Auto recyclers leery of clunkers program
DENVER - Not all auto recyclers are relishing the government’s new cash for clunkers program, which requires car dealers to destroy the gas-guzzlers they get as trade-ins from new car buyers.
Used engines and drivetrains are a big part of recyclers’ income from each scrapped car, and under the federal program those engines must be destroyed. The idea is to promote fuel efficiency and help automakers, but it comes at a time when more than a dozen US auto parts suppliers have filed for bankruptcy this year.
“Why throw away good parts when the supply chain is in jeopardy? It doesn’t make a whole lot of sense,’’ said Michael Wilson, executive vice president of the Automotive Recyclers Association based in Manassas, Va.
Engines and drivetrains account for 60 percent of recyclers’ revenue from a used vehicle, Wilson said.
Under cash for clunkers, the government is advising car dealers to replace a trade-in’s engine oil with a sodium silicate solution and run the engine to ruin it before giving or selling the car to a scrap dealer.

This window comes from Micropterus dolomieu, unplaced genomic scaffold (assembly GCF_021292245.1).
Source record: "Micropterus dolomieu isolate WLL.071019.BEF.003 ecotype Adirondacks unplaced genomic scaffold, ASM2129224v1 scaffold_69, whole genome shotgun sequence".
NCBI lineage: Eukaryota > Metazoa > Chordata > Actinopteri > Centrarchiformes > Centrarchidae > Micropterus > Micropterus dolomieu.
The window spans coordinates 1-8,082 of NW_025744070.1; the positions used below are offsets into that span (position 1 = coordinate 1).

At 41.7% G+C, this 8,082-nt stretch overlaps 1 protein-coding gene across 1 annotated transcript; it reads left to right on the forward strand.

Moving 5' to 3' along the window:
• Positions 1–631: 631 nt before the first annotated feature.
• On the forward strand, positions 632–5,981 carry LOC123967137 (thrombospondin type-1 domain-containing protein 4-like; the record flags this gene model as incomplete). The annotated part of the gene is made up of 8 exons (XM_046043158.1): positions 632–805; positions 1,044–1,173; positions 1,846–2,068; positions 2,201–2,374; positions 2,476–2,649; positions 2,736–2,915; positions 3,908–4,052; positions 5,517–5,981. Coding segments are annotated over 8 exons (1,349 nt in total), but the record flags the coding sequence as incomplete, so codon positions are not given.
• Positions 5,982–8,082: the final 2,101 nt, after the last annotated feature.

The recyclers group says that can damage otherwise sellable parts like pistons - and mean smaller profits for scrap yards, considering it can cost $700 to $1,200 to process a car, including transport and removing toxic items like mercury, Wilson said. Recyclers’ profits vary but can reach several hundred dollars for a 6-year-old car.
The cash for clunkers program, officially called the Car Allowance Rebate System, took effect July 1, and rules were published Friday.
It offers drivers who trade in qualifying vehicles up to a $4,500 credit toward a new, more fuel-efficient car from participating dealers. The government reimburses dealers.
The Colorado Automobile Dealers Association estimates the $1 billion program could boost sales 10 percent or so for its roughly 260 dealers before it ends Nov. 1 - earlier if the federal money runs out.
Some recyclers say cash for clunkers will hurt lower-income buyers who can’t afford a new car, even with the federal credit. They also claim that destroying vehicles will increase prices for spare parts lower-income customers depend on to keep their cars running.
“Now you’re removing cars people could afford, and they’re not available anymore,’’ said Norm Wright, chief executive of Stadium Auto and Truck Parts Inc., a Denver recycler. “There will be less cars to pull from, so the price of parts will go up.’’